Property and fintech startup iknowa launches new platform
Fintech start-up, iknowa launches a revolutionary new platform for homeowners, property developers and tradespeople
The London-based tech startup leverages AI, ML, and cognitive technologies to address inefficiencies, transforming the way building and renovation projects are procured and performed for homeowners, property developers and tradespeople.
iknowa, a property and financial technology startup, that is making building and renovation projects easier, safer and more efficient, today, announced its availability in the greater London area.
Historically, tradespeople have struggled to generate quality leads through existing referral websites that charge fees, regardless of if the tradesperson gets the job or not. Similarly, homeowners and developers have struggled to find quality tradespeople due to the inability from existing platforms to comprehensively verify the quality, workmanship and expertise of tradespeople.
iknowa’s patented software applies ML & AI to assist homeowners, property developers and tradespeople in analysing project quality and performance to proactively address issues before they arise. Through automation and optimisation, the platform reduces time and money spent on administrative tasks, while enhancing the posting, quoting and management, for all user groups.
Connected and underpinned by a banking infrastructure, iknowa’s applied algorithms handle proprietary methods of ranking user groups and organisation performance to improve project quality and support business development. Project-related data is securely stored to increase trust, reduce waste and improve quality.
“For too long, the construction industry has lagged behind when it comes to tech adoption that increases overall efficiency, transparency & simplifies project processes. iknowa equips homeowners & tradespeople with innovative, transparent and cost-effective tools, freeing users from repetitive and time-consuming tasks so that they can spend more time on what they do best and what they love. iknowa is well-positioned to bring big tech experience to the home construction and renovation industry with a platform that provides a better experience and safety to all stakeholders.” - Allar Ahtmann, Chairman and CEO of iknowa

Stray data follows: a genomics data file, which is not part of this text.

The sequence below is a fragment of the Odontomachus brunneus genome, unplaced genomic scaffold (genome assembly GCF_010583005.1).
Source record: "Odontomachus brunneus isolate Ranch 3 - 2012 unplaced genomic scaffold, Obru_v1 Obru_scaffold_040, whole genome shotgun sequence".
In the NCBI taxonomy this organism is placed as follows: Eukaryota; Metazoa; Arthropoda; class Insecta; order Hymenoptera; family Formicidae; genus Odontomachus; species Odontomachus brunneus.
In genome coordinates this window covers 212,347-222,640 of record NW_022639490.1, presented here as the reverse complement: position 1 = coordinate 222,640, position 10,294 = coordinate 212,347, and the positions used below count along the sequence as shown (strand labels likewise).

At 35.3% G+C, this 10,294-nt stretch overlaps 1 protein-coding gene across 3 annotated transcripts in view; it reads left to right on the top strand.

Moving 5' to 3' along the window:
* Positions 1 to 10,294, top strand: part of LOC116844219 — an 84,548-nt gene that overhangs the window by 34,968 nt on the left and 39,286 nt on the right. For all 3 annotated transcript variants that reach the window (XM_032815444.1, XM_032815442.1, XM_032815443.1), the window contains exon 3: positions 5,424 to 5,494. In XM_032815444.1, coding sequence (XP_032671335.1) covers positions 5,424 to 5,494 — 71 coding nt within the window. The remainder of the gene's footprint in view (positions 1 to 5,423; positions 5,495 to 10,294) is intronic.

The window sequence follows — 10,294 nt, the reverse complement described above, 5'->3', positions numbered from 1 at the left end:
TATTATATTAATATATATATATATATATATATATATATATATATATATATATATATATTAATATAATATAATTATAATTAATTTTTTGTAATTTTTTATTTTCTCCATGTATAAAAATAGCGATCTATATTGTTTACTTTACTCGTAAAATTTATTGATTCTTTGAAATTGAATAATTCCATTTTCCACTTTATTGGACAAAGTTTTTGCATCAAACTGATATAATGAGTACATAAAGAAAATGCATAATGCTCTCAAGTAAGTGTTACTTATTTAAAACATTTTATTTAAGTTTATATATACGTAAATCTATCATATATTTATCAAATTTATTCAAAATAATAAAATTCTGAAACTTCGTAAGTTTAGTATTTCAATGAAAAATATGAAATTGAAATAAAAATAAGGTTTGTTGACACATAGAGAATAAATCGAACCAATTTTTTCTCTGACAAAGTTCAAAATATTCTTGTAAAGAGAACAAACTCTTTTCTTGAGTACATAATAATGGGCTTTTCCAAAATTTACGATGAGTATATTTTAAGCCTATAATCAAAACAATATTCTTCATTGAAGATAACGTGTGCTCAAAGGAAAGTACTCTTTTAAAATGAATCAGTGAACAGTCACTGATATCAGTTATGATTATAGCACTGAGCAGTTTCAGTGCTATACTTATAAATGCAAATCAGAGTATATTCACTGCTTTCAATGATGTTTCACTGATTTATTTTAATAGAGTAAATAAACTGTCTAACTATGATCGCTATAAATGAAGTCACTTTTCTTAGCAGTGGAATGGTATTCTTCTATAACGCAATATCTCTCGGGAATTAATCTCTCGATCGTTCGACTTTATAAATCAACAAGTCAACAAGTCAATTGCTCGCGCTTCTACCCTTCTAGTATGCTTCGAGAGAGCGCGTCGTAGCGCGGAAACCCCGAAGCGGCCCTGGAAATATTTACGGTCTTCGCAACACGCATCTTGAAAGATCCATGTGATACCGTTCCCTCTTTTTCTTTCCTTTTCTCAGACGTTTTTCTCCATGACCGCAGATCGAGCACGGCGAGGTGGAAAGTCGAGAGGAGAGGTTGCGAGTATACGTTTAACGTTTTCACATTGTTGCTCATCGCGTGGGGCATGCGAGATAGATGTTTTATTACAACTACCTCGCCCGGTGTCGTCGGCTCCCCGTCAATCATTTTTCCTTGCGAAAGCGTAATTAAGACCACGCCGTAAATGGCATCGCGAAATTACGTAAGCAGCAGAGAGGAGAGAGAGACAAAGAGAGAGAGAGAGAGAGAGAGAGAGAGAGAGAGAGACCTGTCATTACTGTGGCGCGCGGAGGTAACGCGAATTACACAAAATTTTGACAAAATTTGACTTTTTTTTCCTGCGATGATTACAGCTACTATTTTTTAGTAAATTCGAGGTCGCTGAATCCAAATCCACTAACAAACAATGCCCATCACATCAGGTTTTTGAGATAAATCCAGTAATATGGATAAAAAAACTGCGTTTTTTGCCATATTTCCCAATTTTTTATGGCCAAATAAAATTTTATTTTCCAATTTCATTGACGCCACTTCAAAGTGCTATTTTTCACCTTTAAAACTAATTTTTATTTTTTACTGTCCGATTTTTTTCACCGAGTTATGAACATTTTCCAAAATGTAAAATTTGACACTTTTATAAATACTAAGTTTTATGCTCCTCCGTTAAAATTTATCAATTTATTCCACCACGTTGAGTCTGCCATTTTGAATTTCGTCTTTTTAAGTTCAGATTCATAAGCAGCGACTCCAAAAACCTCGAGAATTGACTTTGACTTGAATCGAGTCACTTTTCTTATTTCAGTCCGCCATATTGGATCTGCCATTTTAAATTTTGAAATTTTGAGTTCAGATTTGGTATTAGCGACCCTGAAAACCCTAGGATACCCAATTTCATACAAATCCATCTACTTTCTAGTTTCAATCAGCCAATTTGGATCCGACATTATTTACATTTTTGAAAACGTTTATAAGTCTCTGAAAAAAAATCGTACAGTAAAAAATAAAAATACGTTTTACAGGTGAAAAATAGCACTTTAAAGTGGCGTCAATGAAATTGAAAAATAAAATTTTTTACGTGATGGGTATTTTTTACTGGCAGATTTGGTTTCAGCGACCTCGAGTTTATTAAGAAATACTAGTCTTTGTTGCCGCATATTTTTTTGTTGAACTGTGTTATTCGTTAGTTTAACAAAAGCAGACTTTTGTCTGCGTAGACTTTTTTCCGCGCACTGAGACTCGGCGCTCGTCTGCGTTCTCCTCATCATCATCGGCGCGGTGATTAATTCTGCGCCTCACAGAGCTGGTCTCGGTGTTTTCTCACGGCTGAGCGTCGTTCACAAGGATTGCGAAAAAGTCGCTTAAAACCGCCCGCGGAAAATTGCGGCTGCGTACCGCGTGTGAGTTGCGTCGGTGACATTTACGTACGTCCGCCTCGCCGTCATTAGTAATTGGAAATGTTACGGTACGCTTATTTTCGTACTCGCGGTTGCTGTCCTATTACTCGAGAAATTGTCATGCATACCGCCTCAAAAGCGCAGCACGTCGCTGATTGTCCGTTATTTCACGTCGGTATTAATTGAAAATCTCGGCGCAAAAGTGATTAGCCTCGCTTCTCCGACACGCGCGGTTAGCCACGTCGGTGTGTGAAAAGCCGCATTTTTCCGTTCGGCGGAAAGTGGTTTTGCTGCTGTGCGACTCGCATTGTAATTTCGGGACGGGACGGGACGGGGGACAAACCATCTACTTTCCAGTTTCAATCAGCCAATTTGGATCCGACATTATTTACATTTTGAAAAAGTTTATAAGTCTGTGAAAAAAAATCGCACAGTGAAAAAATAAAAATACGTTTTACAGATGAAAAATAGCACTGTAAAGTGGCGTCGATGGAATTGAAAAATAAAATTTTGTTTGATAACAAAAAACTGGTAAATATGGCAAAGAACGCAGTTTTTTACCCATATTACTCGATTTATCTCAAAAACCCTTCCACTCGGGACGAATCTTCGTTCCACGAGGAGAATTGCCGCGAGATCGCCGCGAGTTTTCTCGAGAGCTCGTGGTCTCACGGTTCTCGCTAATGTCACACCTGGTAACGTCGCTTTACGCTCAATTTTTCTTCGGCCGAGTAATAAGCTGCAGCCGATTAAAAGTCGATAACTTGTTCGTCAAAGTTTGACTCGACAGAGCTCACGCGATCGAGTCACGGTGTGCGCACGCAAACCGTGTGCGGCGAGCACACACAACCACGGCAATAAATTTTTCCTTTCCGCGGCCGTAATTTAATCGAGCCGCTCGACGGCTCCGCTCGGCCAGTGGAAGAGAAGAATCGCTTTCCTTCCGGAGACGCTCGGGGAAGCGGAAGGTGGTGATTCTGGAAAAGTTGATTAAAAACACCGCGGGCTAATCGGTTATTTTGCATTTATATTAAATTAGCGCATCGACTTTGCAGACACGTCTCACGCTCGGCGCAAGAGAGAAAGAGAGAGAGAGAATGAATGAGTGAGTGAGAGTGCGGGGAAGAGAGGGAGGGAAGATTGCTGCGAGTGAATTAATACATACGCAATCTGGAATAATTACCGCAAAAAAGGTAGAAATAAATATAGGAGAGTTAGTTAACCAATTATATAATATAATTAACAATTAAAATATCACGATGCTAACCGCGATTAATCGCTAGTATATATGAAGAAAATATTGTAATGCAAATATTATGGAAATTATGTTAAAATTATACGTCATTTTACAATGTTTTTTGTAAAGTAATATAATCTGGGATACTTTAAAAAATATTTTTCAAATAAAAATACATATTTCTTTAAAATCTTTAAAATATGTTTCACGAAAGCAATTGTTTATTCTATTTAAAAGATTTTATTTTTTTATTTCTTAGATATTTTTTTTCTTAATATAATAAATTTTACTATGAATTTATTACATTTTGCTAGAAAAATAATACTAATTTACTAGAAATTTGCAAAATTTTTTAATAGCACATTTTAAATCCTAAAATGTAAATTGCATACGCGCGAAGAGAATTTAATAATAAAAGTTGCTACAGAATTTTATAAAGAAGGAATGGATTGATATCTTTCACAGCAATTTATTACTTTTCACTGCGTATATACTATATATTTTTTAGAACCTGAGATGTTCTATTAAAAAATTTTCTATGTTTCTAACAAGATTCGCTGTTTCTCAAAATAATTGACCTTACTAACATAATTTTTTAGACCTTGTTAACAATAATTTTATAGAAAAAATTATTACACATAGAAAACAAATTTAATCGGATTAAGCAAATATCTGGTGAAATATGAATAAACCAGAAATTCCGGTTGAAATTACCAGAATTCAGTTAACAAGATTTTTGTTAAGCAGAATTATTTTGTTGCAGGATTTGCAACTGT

Benefits for Tradespeople
iknowa’s platform offers tradespeople continuous personalised support in building a reputable business portfolio, while providing them with a free and simple way to find and quote on jobs. Combining AI and standardised frameworks, iknowa easily enables tradespeople to convert quotes into project plans through integrated project management tools, reducing time and money spent on administrative taskswhile guaranteeing payments for jobs won. iknowa creates personalised pathways for junior tradespeople, providing them with new and unique opportunities to gain experience while enabling established tradespeople access to skilled junior talent. The platform’s intelligent infrastructure is built in a way that serves homeowners more than any other service on the market, which, in turn, increases the consistent workflow for our tradespeople.
Benefits for Homeowners/Property Developers
iknowa offers a user-friendly, free and simple way to post building and renovation jobs. The intuitive platform enables homeowners and property developers to compare tradespeople for hire and receive quotes. Using iknowa AI assistance, users can track and manage job progress while ensuring protected payments through a secure escrow account. iknowa provides continued personalised support to homeowners and property developers throughout the entirety of the project.
"Technology adoption is influenced by its nature to be complementary or disruptive to an industry. At iknowa, we chose to work with our market to create a platform built upon trust, transparency and safety. Put simply, our users want a solution that provides opportunity, while eliminating the current associated risks. iknowa is the only company that is dedicated to addressing the concerns related to quality, reliability, and miscommunication associated with the building and renovation projects, head-on while simplifying the otherwise convoluted building and renovation industry.” - Keano Chang, President and COO of iknowa